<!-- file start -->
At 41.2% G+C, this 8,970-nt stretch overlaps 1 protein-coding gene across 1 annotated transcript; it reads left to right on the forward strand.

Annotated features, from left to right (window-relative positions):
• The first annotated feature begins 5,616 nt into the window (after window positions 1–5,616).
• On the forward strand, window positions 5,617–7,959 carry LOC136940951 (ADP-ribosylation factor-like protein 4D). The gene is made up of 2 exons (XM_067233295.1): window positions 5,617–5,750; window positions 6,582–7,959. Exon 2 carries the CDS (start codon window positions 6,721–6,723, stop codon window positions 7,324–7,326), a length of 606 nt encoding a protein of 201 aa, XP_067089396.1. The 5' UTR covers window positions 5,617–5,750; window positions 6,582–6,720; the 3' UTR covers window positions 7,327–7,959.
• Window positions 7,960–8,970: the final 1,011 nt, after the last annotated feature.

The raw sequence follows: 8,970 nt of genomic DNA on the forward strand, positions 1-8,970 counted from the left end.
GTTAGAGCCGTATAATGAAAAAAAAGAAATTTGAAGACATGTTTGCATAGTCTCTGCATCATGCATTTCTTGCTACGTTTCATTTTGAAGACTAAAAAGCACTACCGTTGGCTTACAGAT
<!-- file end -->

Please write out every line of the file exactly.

At 41.2% G+C, this 8,970-nt stretch overlaps 1 protein-coding gene across 1 annotated transcript; it reads left to right on the forward strand.

Annotated features, from left to right (window-relative positions):
• The first annotated feature begins 5,616 nt into the window (after window positions 1–5,616).
• On the forward strand, window positions 5,617–7,959 carry LOC136940951 (ADP-ribosylation factor-like protein 4D). The gene is made up of 2 exons (XM_067233295.1): window positions 5,617–5,750; window positions 6,582–7,959. Exon 2 carries the CDS (start codon window positions 6,721–6,723, stop codon window positions 7,324–7,326), a length of 606 nt encoding a protein of 201 aa, XP_067089396.1. The 5' UTR covers window positions 5,617–5,750; window positions 6,582–6,720; the 3' UTR covers window positions 7,327–7,959.
• Window positions 7,960–8,970: the final 1,011 nt, after the last annotated feature.

The raw sequence follows: 8,970 nt of genomic DNA on the forward strand, positions 1-8,970 counted from the left end.
GTTAGAGCCGTATAATGAAAAAAAAGAAATTTGAAGACATGTTTGCATAGTCTCTGCATCATGCATTTCTTGCTACGTTTCATTTTGAAGACTAAAAAGCACTACCGTTGGCTTACAGAT